Cultural organizations are also using VR technology. The Metropolitan Museum of Art and the Van Gogh Museum, sharing exhibits using 360° and 4K video. The British Museum is similarly offering virtual and audio tours of its exhibitions and galleries — and creating educational content on history and culture for its podcast and YouTube channel.

News outlets can delve further into spatial journalism, using augmented reality (AR) to tell immersive stories. The Los Angeles Times recently partnered with the Yahoo News app, immersive media company RYOT, and artist Micah 404 on a project that invites viewers to try on Oscar dresses from decades past. Time has created an AR experience that takes people inside the Amazon rainforest, and USA Today now publishes monthly AR pieces that go deeper into topical news items.

Content management systems can make these experiments successful, allowing companies to create dynamic content and media experiences in tune with the latest audience feedback. A clear understanding of what people want should underlie all activities, and a digital foundation with powerful analytics and personalization can bring that insight.

Knowing your audience

Understanding customer needs is key in every industry, and media and entertainment companies are no different. And like financial services and retail, brands in this category must learn to manage customer data, create sophisticated customer profiles, and target their audiences in even smarter ways.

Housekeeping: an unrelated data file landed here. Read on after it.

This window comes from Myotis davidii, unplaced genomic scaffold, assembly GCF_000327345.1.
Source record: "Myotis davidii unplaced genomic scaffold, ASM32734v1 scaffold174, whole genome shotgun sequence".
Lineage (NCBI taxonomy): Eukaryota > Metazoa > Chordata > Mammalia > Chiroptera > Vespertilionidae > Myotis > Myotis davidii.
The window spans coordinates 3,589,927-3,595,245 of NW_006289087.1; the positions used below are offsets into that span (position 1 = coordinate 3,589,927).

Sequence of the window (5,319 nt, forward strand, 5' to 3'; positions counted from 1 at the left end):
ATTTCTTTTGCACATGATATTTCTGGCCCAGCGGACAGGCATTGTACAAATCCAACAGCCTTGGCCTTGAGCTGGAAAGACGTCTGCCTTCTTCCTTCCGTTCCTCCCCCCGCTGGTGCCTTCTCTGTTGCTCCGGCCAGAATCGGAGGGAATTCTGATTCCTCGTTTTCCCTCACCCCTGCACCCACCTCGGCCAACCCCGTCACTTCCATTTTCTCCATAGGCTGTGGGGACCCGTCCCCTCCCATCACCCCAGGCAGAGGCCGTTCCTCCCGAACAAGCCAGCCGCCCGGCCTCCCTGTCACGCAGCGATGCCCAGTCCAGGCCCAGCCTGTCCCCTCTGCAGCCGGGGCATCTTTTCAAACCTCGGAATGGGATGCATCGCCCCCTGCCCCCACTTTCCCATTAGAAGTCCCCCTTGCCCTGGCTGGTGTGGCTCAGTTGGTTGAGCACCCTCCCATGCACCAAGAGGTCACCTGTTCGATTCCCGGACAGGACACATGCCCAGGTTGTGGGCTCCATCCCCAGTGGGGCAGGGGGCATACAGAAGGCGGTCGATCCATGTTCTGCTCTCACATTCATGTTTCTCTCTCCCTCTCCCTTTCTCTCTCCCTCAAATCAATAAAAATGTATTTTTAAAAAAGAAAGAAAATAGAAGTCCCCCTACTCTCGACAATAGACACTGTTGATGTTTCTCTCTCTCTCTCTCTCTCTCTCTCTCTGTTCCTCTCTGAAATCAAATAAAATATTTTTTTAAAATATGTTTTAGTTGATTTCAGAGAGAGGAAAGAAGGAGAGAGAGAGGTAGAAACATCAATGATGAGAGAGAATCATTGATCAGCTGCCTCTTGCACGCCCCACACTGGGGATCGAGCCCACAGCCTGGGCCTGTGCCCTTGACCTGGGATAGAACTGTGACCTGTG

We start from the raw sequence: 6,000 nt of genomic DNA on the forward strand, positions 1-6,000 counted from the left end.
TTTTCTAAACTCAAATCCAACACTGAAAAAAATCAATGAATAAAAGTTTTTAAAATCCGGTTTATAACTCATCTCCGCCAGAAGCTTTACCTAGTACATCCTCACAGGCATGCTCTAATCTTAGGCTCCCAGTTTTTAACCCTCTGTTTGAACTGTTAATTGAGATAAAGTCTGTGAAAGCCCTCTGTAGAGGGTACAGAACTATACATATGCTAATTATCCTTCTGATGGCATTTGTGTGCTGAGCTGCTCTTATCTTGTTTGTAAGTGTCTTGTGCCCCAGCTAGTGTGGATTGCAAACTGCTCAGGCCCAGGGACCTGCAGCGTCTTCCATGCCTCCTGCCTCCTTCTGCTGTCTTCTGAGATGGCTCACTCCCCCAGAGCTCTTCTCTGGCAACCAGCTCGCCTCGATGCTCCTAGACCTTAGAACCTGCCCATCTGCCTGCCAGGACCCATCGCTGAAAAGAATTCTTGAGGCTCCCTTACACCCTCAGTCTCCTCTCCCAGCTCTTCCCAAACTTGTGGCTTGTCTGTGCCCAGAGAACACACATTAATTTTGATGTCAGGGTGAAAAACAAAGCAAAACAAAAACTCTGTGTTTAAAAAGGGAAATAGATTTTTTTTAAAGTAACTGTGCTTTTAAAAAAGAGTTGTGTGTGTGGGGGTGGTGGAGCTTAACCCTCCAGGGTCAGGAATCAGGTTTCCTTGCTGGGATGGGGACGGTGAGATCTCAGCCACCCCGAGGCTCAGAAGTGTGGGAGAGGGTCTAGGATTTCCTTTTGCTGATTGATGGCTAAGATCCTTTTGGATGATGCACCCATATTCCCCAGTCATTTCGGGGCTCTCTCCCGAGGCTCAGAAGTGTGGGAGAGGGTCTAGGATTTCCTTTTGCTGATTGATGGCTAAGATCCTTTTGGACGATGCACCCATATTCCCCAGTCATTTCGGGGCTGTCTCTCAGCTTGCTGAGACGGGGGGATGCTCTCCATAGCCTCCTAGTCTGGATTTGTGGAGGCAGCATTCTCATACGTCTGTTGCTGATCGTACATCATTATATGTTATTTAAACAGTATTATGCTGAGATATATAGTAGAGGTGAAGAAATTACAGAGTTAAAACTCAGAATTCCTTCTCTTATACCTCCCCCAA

Data management platforms and modeling can help brands gather and unify customer data from a variety of sources, including those that are shared by multiple users (think different profiles under one Disney+ or Netflix account). Tying together a person’s first-party data with demographic information and social media activity helps marketers get a clear view of each customer’s behavior and tastes.

As people spend more time on their phones, laptops, and TV, each medium needs to send the right message. With segment analytics, brands can get to know how different audience groups behave across devices and interaction points. Media companies should seek out solutions that allow them to create tailored campaigns fit for each segment’s interests, scaled to the screens they use, and easily adaptable between channels.

Cross-channel analytics aren’t limited to digital-first business models. Theme parks, theaters, and concert halls might now be closed, but marketers can learn plenty about their audience from digital interactions. Build hype for the big reopening with personalized communications and services, and factor customer preferences into future content programming decisions.

Investing in deeper personalization puts audiences first — and that will help media companies persevere through evolving times.

Keeping content vital

For those ready to try new technologies, partnerships, and customer initiatives, the next creative breakthrough isn’t far away. But content fatigue is an issue. According to Deloitte, 47% of consumers are frustrated by the growth in subscription services. As the supply chain for TV and film dries up, viewers are at real risk of burning out.

Streaming services, in particular, must get smarter with personalization. Many TV shows and films have passionate fan bases, and it’s worth exploring how friends and fans can connect over the content they love. Analyze people’s opinions and behavior to reach potential subscribers with better offers, deepen recommendations to current users, and make winning decisions about future content production and acquisition.

Hidden in uncertainty is a redemption story. When media and entertainment brands make their experiences fresh and new, people want to know what happens next.

Learn how we’re helping media and entertainment companies enhance their digital experiences.

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Topics: Personalization, Media & Entertainment

Products: Experience Manager